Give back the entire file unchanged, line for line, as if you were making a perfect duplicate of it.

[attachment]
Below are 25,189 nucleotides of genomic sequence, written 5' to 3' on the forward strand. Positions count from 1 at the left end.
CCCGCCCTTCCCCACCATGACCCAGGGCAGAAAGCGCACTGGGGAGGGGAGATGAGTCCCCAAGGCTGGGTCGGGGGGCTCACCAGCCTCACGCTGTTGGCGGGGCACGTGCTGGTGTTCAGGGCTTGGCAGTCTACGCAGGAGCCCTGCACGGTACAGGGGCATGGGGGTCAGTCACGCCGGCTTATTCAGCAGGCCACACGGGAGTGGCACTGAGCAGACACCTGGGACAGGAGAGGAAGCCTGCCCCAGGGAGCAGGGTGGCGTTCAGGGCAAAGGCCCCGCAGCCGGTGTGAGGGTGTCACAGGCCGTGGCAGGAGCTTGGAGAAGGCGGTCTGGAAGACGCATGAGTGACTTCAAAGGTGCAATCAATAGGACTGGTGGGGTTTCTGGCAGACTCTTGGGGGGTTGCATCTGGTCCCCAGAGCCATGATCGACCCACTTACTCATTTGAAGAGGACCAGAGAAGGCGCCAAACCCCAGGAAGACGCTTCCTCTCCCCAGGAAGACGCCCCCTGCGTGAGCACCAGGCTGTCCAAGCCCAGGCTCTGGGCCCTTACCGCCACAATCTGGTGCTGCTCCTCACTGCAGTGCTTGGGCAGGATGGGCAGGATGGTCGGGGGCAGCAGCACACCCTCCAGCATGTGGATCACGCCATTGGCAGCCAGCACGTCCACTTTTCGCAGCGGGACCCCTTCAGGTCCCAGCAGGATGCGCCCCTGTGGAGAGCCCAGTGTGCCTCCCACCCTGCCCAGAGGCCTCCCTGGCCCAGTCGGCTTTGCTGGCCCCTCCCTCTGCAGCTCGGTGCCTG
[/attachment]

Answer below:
Below are 25,189 nucleotides of genomic sequence, written 5' to 3' on the forward strand. Positions count from 1 at the left end.
CCCGCCCTTCCCCACCATGACCCAGGGCAGAAAGCGCACTGGGGAGGGGAGATGAGTCCCCAAGGCTGGGTCGGGGGGCTCACCAGCCTCACGCTGTTGGCGGGGCACGTGCTGGTGTTCAGGGCTTGGCAGTCTACGCAGGAGCCCTGCACGGTACAGGGGCATGGGGGTCAGTCACGCCGGCTTATTCAGCAGGCCACACGGGAGTGGCACTGAGCAGACACCTGGGACAGGAGAGGAAGCCTGCCCCAGGGAGCAGGGTGGCGTTCAGGGCAAAGGCCCCGCAGCCGGTGTGAGGGTGTCACAGGCCGTGGCAGGAGCTTGGAGAAGGCGGTCTGGAAGACGCATGAGTGACTTCAAAGGTGCAATCAATAGGACTGGTGGGGTTTCTGGCAGACTCTTGGGGGGTTGCATCTGGTCCCCAGAGCCATGATCGACCCACTTACTCATTTGAAGAGGACCAGAGAAGGCGCCAAACCCCAGGAAGACGCTTCCTCTCCCCAGGAAGACGCCCCCTGCGTGAGCACCAGGCTGTCCAAGCCCAGGCTCTGGGCCCTTACCGCCACAATCTGGTGCTGCTCCTCACTGCAGTGCTTGGGCAGGATGGGCAGGATGGTCGGGGGCAGCAGCACACCCTCCAGCATGTGGATCACGCCATTGGCAGCCAGCACGTCCACTTTTCGCAGCGGGACCCCTTCAGGTCCCAGCAGGATGCGCCCCTGTGGAGAGCCCAGTGTGCCTCCCACCCTGCCCAGAGGCCTCCCTGGCCCAGTCGGCTTTGCTGGCCCCTCCCTCTGCAGCTCGGTGCCTG